As I mentioned, there are a few of these that need a post all their own for further explanation. Stay tuned, and I will link them back to this page as well.
Top photo by thiagofest.
OK, how about this one? My nearly-4-y.o. boy has been developing a bad habit of rubbing his nose on me when he’s snotty. I’ve tried the humor route: “do you think I’m a kleenex?! I’m not! I’m your mommy!” I’ve tried redirection: “here’s a kleenex.” And so on. He’s been doing it less. But last night, he put his finger into his nose, pulled out some snot, and deliberately WIPED it on my shirt. I was furious. I just couldn’t laugh it off. So I punished him. Nothing dramatic, just sent him to his room for a few minutes. Honestly, I was so mad (and tired, probably) that I just didn’t have the internal resources to work through it with him. I needed him to get away from me and give me some space while I calmed down. And I needed him to know, in no uncertain terms, that the behavior was completely unacceptable.
So, here’s my question: which tools could I have used? What’s the tool for “this willfully disrespectful behavior is completely unacceptable”?
Kim, I think you’re on the right track. Parenting rarely has an instant fix. It’s often trial and error. I hesitate to give exact advice because different things work with different kids, but here are a few thoughts.
He may be looking for the easy access – so handing him a tissue was a good move. He may be looking for your reaction, so responding as you did, stating in a neutral calm voice (if you can muster it) and stating clearly that that kind of behavior does not show good manners, is a good route.
For a nearly four year old there’s the question as to whether or not he understands the behavior is insulting (sounds like you’ve conveyed that), then you look to see if it’s giving him power in some way. He may just like that he can control your reaction. So if you keep your reaction very calm, but also firmly stating the impropriety, that might help.
Depending on his verbal skills, you might try talking with him when you’re both calm (not right after an incident) and ask him why he does it (his answer might surprise you), expressing your dislike of it, and asking him to help brainstorm (problem-solving) how you could work together to change this behavior. Maybe he has some ideas, maybe you could suggest some. It might help him to have his own hanky or to come up with a fun or silly rhyme he can say when he’s using a Kleenex, to make that more appealing. Maybe putting superhero stickers on a Kleenex box and talking about capturing the “bad guys” (boogers) and throwing them in “jail” (the garbage). Think about what he’s in to and how you can connect what you need and what he needs.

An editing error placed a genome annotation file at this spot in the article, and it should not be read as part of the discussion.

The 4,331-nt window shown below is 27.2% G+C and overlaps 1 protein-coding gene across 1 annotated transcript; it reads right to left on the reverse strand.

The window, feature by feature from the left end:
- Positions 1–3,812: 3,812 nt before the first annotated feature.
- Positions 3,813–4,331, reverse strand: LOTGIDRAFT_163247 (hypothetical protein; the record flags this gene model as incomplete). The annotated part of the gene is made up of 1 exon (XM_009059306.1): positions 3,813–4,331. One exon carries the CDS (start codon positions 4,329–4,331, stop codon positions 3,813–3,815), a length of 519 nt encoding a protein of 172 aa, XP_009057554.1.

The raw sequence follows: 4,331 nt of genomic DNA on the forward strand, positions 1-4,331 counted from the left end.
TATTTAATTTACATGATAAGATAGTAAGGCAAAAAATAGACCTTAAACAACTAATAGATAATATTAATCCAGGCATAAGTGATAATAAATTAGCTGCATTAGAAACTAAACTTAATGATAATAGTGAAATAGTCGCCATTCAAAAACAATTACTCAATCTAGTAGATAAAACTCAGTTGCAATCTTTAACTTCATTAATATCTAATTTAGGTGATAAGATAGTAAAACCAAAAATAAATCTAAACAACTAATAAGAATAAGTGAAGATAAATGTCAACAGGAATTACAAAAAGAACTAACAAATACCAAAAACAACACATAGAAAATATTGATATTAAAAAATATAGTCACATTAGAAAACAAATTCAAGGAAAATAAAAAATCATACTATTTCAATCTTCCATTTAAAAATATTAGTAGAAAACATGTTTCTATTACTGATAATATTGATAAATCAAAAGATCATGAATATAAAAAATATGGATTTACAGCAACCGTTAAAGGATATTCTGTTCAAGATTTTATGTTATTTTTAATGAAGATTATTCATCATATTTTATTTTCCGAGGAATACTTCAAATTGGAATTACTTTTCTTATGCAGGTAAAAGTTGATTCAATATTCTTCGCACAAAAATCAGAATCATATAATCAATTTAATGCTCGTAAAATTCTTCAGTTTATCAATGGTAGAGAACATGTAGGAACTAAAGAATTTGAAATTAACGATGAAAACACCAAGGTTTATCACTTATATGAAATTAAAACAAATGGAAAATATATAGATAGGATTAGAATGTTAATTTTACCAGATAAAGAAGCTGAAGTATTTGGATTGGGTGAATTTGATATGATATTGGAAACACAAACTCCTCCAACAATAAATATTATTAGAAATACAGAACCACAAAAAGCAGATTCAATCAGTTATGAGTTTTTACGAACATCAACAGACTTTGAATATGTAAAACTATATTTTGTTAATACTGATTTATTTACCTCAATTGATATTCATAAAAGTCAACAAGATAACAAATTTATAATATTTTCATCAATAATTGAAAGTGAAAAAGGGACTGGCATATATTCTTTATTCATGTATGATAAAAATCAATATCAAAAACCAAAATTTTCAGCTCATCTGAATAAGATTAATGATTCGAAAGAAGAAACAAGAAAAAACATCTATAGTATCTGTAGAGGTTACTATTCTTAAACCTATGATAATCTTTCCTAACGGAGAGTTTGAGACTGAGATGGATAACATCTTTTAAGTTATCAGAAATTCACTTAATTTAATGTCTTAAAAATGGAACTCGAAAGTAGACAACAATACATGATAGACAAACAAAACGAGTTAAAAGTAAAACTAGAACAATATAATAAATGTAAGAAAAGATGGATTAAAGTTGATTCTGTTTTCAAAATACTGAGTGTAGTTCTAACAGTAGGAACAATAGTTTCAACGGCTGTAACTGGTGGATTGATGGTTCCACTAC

As a mom of an almost four year old myself, I know their behavior can be perplexing, and the fixes can sometimes be just as bizarre! Good luck! Let me know what you come up with!
Toni's Treehouse says
I know you’re not blogging to offer personal parenting advice to every mom who wanders by, but if you’re willing I do have a specific dilemma I could use your help with. How do you help a (almost) 14-month-old child learn what is acceptable and what’s not? An example… our son constantly wants to play with the cat food and water. We would just move it out of his path, but we honestly have no where else to put it. We’ve repeatedly told him no, and, admittedly, have gotten down right loud about it a few times. We move him, we give him acceptable toys, but the stubborn boy goes right back!! We’ve even tried putting him in his pack-and-play for a few minutes to try to redirect his attention, and still he’ll go right back as soon as we take him out. It’s not just the cat food, it’s everything that’s a no-no — the trash can, books, putting his finger up his nose… you name it. Any thoughts or ideas? And p.s. we have no intention of spanking because of our own childhood issues with spanking, although we have given him a pat on the butt a few times, but stopped when we realized it didn’t make any difference either. And if you don’t want to answer this, if you just want to delete it, my feelings will not be hurt. I understand!!